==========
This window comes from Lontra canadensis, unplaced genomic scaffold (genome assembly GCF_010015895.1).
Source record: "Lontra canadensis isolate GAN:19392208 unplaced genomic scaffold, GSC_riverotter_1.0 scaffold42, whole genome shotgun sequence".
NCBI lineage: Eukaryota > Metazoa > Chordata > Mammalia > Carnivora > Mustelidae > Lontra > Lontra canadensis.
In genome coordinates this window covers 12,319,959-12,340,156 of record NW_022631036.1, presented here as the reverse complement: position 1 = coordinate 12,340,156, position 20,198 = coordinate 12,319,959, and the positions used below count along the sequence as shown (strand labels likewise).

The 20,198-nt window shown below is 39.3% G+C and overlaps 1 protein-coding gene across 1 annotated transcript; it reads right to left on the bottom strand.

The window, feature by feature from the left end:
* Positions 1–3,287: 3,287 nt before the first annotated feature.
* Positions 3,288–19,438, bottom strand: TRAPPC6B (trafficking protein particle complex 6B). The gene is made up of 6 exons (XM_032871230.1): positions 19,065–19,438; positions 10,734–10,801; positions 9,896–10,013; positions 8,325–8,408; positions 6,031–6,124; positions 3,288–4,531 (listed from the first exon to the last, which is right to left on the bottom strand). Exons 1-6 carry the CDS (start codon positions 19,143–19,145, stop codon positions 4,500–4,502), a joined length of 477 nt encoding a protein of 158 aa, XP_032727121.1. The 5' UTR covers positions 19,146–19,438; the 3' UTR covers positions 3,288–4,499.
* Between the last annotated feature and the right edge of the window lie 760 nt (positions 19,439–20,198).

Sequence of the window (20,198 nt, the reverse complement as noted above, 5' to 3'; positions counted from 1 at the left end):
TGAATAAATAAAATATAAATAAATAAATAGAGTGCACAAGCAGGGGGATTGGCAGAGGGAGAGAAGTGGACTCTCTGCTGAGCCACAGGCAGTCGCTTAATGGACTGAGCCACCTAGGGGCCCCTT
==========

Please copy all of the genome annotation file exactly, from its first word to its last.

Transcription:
This window comes from Lontra canadensis, unplaced genomic scaffold (genome assembly GCF_010015895.1).
Source record: "Lontra canadensis isolate GAN:19392208 unplaced genomic scaffold, GSC_riverotter_1.0 scaffold42, whole genome shotgun sequence".
NCBI lineage: Eukaryota > Metazoa > Chordata > Mammalia > Carnivora > Mustelidae > Lontra > Lontra canadensis.
In genome coordinates this window covers 12,319,959-12,340,156 of record NW_022631036.1, presented here as the reverse complement: position 1 = coordinate 12,340,156, position 20,198 = coordinate 12,319,959, and the positions used below count along the sequence as shown (strand labels likewise).

The 20,198-nt window shown below is 39.3% G+C and overlaps 1 protein-coding gene across 1 annotated transcript; it reads right to left on the bottom strand.

The window, feature by feature from the left end:
* Positions 1–3,287: 3,287 nt before the first annotated feature.
* Positions 3,288–19,438, bottom strand: TRAPPC6B (trafficking protein particle complex 6B). The gene is made up of 6 exons (XM_032871230.1): positions 19,065–19,438; positions 10,734–10,801; positions 9,896–10,013; positions 8,325–8,408; positions 6,031–6,124; positions 3,288–4,531 (listed from the first exon to the last, which is right to left on the bottom strand). Exons 1-6 carry the CDS (start codon positions 19,143–19,145, stop codon positions 4,500–4,502), a joined length of 477 nt encoding a protein of 158 aa, XP_032727121.1. The 5' UTR covers positions 19,146–19,438; the 3' UTR covers positions 3,288–4,499.
* Between the last annotated feature and the right edge of the window lie 760 nt (positions 19,439–20,198).

Sequence of the window (20,198 nt, the reverse complement as noted above, 5' to 3'; positions counted from 1 at the left end):
TGAATAAATAAAATATAAATAAATAAATAGAGTGCACAAGCAGGGGGATTGGCAGAGGGAGAGAAGTGGACTCTCTGCTGAGCCACAGGCAGTCGCTTAATGGACTGAGCCACCTAGGGGCCCCTT